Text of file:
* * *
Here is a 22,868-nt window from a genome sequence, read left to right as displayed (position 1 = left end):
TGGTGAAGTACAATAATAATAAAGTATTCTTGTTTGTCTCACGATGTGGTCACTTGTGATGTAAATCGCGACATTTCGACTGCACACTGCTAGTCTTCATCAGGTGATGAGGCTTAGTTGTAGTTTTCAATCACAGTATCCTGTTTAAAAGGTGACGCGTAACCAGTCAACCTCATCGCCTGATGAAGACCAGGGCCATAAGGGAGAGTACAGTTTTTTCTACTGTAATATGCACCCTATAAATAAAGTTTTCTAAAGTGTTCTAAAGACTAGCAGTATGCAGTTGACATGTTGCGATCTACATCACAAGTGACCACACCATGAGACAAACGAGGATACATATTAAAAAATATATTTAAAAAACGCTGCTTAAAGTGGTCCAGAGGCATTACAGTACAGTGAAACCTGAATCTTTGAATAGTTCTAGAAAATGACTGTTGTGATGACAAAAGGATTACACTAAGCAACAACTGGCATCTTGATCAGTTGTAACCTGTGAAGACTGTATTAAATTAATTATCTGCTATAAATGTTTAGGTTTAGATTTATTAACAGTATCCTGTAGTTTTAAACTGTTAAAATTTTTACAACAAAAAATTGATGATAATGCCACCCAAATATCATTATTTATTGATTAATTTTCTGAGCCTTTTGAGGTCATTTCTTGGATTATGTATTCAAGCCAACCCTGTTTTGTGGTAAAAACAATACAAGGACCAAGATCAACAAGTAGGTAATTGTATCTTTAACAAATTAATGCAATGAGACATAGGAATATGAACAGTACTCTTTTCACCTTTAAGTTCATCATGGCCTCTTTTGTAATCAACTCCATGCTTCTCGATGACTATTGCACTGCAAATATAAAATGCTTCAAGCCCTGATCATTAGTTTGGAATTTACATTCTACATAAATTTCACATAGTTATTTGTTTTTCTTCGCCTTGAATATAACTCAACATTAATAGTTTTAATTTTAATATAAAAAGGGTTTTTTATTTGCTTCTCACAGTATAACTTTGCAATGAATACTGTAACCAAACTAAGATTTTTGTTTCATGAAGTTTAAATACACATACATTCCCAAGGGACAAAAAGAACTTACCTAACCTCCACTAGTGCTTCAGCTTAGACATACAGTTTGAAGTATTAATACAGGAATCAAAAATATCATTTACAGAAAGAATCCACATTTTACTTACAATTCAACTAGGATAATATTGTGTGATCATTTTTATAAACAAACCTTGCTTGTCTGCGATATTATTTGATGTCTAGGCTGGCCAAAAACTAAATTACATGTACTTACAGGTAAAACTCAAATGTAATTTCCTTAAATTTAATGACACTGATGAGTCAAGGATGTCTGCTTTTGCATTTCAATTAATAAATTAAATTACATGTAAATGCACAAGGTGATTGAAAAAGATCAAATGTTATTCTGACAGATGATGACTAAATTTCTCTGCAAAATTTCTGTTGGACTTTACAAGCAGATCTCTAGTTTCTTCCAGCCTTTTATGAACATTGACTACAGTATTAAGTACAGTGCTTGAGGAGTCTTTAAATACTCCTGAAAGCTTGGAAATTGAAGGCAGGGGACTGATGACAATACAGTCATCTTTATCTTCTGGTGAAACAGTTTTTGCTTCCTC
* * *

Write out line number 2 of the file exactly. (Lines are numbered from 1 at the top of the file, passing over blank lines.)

TGGTGAAGTACAATAATAATAAAGTATTCTTGTTTGTCTCACGATGTGGTCACTTGTGATGTAAATCGCGACATTTCGACTGCACACTGCTAGTCTTCATCAGGTGATGAGGCTTAGTTGTAGTTTTCAATCACAGTATCCTGTTTAAAAGGTGACGCGTAACCAGTCAACCTCATCGCCTGATGAAGACCAGGGCCATAAGGGAGAGTACAGTTTTTTCTACTGTAATATGCACCCTATAAATAAAGTTTTCTAAAGTGTTCTAAAGACTAGCAGTATGCAGTTGACATGTTGCGATCTACATCACAAGTGACCACACCATGAGACAAACGAGGATACATATTAAAAAATATATTTAAAAAACGCTGCTTAAAGTGGTCCAGAGGCATTACAGTACAGTGAAACCTGAATCTTTGAATAGTTCTAGAAAATGACTGTTGTGATGACAAAAGGATTACACTAAGCAACAACTGGCATCTTGATCAGTTGTAACCTGTGAAGACTGTATTAAATTAATTATCTGCTATAAATGTTTAGGTTTAGATTTATTAACAGTATCCTGTAGTTTTAAACTGTTAAAATTTTTACAACAAAAAATTGATGATAATGCCACCCAAATATCATTATTTATTGATTAATTTTCTGAGCCTTTTGAGGTCATTTCTTGGATTATGTATTCAAGCCAACCCTGTTTTGTGGTAAAAACAATACAAGGACCAAGATCAACAAGTAGGTAATTGTATCTTTAACAAATTAATGCAATGAGACATAGGAATATGAACAGTACTCTTTTCACCTTTAAGTTCATCATGGCCTCTTTTGTAATCAACTCCATGCTTCTCGATGACTATTGCACTGCAAATATAAAATGCTTCAAGCCCTGATCATTAGTTTGGAATTTACATTCTACATAAATTTCACATAGTTATTTGTTTTTCTTCGCCTTGAATATAACTCAACATTAATAGTTTTAATTTTAATATAAAAAGGGTTTTTTATTTGCTTCTCACAGTATAACTTTGCAATGAATACTGTAACCAAACTAAGATTTTTGTTTCATGAAGTTTAAATACACATACATTCCCAAGGGACAAAAAGAACTTACCTAACCTCCACTAGTGCTTCAGCTTAGACATACAGTTTGAAGTATTAATACAGGAATCAAAAATATCATTTACAGAAAGAATCCACATTTTACTTACAATTCAACTAGGATAATATTGTGTGATCATTTTTATAAACAAACCTTGCTTGTCTGCGATATTATTTGATGTCTAGGCTGGCCAAAAACTAAATTACATGTACTTACAGGTAAAACTCAAATGTAATTTCCTTAAATTTAATGACACTGATGAGTCAAGGATGTCTGCTTTTGCATTTCAATTAATAAATTAAATTACATGTAAATGCACAAGGTGATTGAAAAAGATCAAATGTTATTCTGACAGATGATGACTAAATTTCTCTGCAAAATTTCTGTTGGACTTTACAAGCAGATCTCTAGTTTCTTCCAGCCTTTTATGAACATTGACTACAGTATTAAGTACAGTGCTTGAGGAGTCTTTAAATACTCCTGAAAGCTTGGAAATTGAAGGCAGGGGACTGATGACAATACAGTCATCTTTATCTTCTGGTGAAACAGTTTTTGCTTCCTC